It won’t be long now before Maksym Nechytailo, Irina Koval and their two children, Sofia and Bohdar, set foot for the first time in Elgin County.
The Ukrainian refugee family fleeing from the Russian invasion of their homeland have finally secured four airline tickets – thanks to local benefactors – and are now expected to arrive here on August 3, 2022.
Their journey from a crowded refugee camp in Zwiesel, Germany, to the home of Ana and Marshall Smith, near Port Stanley, begins at 7:30 a.m. Central European Summer Time (CEST) with a four-hour flight to Frankfurt. The family will then switch carriers to get to Rome, before hopping a flight to Toronto, arriving at 3 p.m. Eastern Daylight Time (EDT).
The Smiths have invited the Ukrainians to use a granny suite in their Sunset Drive home for one year. “Their new home is ready to go,” said Ana. “It’s beautiful.”
“This is super,” was how Nechytailo responded to the news of a secured airline booking in an electronic communication with Ana. “How wonderful. We will have one luggage, backpack.”
The Ukrainian refugee family has stolen the hearts of many Elgin County residents who contributed about $10,000 in cash on June 4, 2022 when Ana’s father-in-law Gil Smith and his sailing buddy Ed Finlan hosted a fundraiser at Ed’s home in an effort to defray some of the refugee family’s relocation expenses. Another $4,000 was raised with a GoFundMe appeal.
The refugee family was expected to attend the Port Stanley fundraiser, but reams of bureaucratic red tape prevented them from securing all the required travel documents, at least until the office of Elgin-Middlesex-London Member of Parliament Karen Vecchio recently stepped up and provided guidance.
Last week, a London woman donated her Aeroplan loyalty program points to cover the cost to fly the family to Canada. A used car was also donated, as well as a large inventory of donated grocery and drug store gift cards, plus canned goods.
“It’s going to be quite a trip, but it’s a done deal now and I’m so relieved, and so are they,” said Ana. “We’re going to Toronto to pick them up, to make it easier for them. We’re thinking about having a big meet-and-greet at our place, with lawn chairs on the grass and that sort of thing.
“It’s been a crazy trip. We thought we’d have them here by the end of May, or early June, but it took a lot of effort and time, navigating the bureaucratic process. It didn’t move along as expediently as we expected,” she continued. “Thankfully Karen Vecchio’s office helped us.”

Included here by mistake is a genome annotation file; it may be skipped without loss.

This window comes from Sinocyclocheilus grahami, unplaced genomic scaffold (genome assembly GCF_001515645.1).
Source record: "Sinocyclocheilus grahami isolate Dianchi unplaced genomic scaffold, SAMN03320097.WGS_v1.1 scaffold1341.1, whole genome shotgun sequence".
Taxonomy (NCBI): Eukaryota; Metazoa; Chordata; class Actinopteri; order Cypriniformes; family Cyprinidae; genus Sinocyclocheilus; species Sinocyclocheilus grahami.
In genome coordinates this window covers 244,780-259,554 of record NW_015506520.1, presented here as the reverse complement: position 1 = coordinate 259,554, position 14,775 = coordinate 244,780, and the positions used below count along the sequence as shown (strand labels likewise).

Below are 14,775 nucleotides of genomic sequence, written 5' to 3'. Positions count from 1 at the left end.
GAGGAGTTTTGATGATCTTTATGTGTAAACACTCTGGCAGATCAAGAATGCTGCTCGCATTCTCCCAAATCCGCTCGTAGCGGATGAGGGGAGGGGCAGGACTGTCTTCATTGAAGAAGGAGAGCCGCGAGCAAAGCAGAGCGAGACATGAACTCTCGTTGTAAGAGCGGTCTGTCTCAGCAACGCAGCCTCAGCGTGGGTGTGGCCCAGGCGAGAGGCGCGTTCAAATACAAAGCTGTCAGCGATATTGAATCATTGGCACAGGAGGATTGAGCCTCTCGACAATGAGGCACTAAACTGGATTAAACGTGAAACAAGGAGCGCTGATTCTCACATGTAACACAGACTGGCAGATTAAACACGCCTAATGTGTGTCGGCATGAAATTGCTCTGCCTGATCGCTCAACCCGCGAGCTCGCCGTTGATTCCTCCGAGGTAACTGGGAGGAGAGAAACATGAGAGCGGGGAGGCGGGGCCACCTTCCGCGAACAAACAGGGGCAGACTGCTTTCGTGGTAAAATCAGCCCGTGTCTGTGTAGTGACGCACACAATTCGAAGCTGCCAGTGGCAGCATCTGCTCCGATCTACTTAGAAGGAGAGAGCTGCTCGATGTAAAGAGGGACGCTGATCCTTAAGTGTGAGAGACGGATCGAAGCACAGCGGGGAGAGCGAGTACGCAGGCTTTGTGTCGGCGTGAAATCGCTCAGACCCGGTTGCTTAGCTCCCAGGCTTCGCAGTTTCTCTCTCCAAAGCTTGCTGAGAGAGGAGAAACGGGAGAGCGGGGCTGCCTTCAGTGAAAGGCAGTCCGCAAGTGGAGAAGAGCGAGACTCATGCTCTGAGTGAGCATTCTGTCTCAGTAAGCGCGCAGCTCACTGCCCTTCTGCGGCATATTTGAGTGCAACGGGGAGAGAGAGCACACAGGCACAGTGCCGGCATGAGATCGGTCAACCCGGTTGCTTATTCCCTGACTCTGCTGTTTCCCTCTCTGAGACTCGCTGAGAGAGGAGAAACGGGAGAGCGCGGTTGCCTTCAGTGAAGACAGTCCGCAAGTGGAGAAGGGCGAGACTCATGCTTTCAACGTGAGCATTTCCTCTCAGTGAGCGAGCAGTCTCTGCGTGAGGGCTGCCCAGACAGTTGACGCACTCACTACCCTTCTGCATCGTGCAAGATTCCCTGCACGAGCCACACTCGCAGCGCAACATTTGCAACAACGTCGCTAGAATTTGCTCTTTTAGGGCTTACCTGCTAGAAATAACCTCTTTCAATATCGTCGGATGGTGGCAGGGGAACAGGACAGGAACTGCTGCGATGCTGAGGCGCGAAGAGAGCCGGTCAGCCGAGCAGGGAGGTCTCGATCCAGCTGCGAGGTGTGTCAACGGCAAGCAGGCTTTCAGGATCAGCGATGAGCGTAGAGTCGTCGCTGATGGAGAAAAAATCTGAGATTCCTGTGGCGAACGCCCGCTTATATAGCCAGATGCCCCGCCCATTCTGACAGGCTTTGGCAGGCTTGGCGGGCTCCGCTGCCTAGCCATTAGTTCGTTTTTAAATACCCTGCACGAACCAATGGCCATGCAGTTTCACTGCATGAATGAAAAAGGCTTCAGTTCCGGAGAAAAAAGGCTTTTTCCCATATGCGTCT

Just a few weeks ago, Ana was informed the Government of Canada was dealing with 260,000 active applications and “they couldn’t give us a timeline.”
The family’s permit to stay in Germany was to expire in September. “They’re in a hostel provided by the government,” said Ana. “At least they’re safe. The kids are sharing a room and a bunk bed. They have a stipend for food, they’re able to get along on it, (but) they have this worry on their mind, ‘what are we going to do?’ They’re okay, but it’s not comfortable.
The timing is fortunate for both families. Ana has orchestrated many of the transition details with three of her own children – Elena, two, Chiara, 13, Myah, 18 – and in the midst of a major cottage renovation. She is also committed to an out-of-town, month-long French language immersion program, preparing for her return to the workforce after a maternity leave. “They’ll just use our house while we’re away.” Marshall’s father Gil Smith will be nearby, to lend a hand if needed.
“It’s like a time crunch,” she said. “They need us here to get their OHIP coverage, and social security number, and bank accounts. You need a sponsor to confirm their address. These are the first things that we have to deal with.”
Ana has started to sort out a lot of the pressures that the family will face once they step off the airplane. Gil has a lead on a job for Maksym. Ana also has the children cued up for enrollment in school. (Marshall has secured computer tablets for the children.) She has mapped out the process for Maksym or Irina to get an Ontario driver’s license. She has set up utilities and internet service accounts.
“I didn’t realize financially how heavy the load will be. Feeding a family of four is expensive,” she said. “The support of the community has made this process so much easier. It’s going to go fast.”
Maksym and Irina fled from a condominium in Kiev to a host family in France on March 5, 2022. He was allowed to legally leave the Ukraine because Maksym is the sole guardian of a child from a previous marriage.
Nechytailo, 50, is a fine arts teacher and Koval, 40, is a psychologist. Nechytailo has intermediate English language skills. His wife and children have little to none.
More than 10 million Ukrainians – one-quarter of the country’s population – were driven from their homes since Russia’s invasion began February 24, 2022. Ontario is expecting some 40,000 refugees. About 375,000 Ukrainians already live in Ontario, the largest population in Canada.